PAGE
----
Wednesday, March 24, 2010

Jonrón! South American Games Dispatch #2

I'm learning which of the Games are most popular by the wait time to get into each event. Yesterday, I showed up to the preliminaries for Men's Volleyball and ended up waiting 3 hours without even getting in. Today, preparing for the worst, Federico and I arrived an hour and half before the Colombian baseball game to find no one there. This was perplexing. Baseball is popular in Latin America, especially around the Caribbean, where it is often favored over soccer. Inland, only Mexico, Nicaragua, Colombia and Venezuela have Professional Baseball Leagues. Colombia has sent 7 different players in MLB in the United States, while Venezuela has sent over 200, three of which are currently on my Seattle Mariners.  Fede explained to me that the lack of spectators was likely related to the fact that Colombian Baseball is a Coastal thing, we were in Baranquilla, it would have been packed.

We got to watch Venezuela destroy Argentina 16-4,  if it gets to the 7th inning and a team is 10 runs up, they just call the game. Next up was Colombia vs. Dutch Antilles. The vocabulary of the stadium announcer was great. He called the game for Colombia in Spanish and Dutch Antilles in English. So when Colombia was up to bat, it was "Carlos Villalobos, jardiniera isqiuerda (left fielder)" and "Johan Gorgian, leff FEEL" for Dutch Antilles. Other vocab was a bit more similar for some: cacher (catcher), bolas (balls), estraíc (strike), and JONRÓN (home run) and different for others: lanzador (pitcher), carraras (runs), capitulo (inning), and corre-corre (pickle).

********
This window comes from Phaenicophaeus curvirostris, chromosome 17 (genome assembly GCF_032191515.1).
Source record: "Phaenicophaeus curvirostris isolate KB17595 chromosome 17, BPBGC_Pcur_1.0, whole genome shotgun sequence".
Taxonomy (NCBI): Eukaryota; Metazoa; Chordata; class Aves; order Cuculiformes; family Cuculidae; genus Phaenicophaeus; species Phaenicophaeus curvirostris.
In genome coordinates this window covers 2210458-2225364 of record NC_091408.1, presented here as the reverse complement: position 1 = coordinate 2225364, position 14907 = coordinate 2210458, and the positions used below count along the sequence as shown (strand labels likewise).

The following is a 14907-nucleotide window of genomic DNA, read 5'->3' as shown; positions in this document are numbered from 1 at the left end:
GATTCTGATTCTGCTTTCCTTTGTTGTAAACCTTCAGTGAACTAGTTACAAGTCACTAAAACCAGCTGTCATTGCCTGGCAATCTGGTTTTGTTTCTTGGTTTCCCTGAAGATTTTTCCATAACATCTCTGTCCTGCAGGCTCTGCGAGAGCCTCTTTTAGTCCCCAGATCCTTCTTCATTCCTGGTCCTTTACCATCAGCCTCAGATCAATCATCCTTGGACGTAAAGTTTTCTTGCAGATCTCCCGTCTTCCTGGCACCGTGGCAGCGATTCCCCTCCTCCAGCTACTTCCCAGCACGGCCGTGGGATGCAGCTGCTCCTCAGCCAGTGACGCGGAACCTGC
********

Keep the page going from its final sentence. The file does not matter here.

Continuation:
The Antilles were a better rated team, they had beaten Venezuela previously and were the tournament favorites. The first few innings were  sloppy: lots of runners left on base, 4 or 5 errors; it made me realize how good American baseball is and why all of these players want to be in the MLB (aside from the cash). Once the teams started to settle down we got a good game, starting with a lead-off Jonrón shot from Juan Carlos Llamas. By the 7th, you could see visible frustration among the Antilles players, angry that things were not unfolding how they expected, but they managed to rally back, almost tying the score before Colombia was able to put them away 4-3. My favorite part of the whole experience was the field we were on had a crowd capacity of about 1,000, and it finally filled up. Youngsters in grade school (who had no idea about the rules) happily clapped along to the organ and shrieked in delight whenever a foul ball bounced off the fence in front of them. There were a few die-hard baseball fanatics there, (probably Costeños), I could tell because they were the only ones who knew to yell "Charge!" after the organ count-up.

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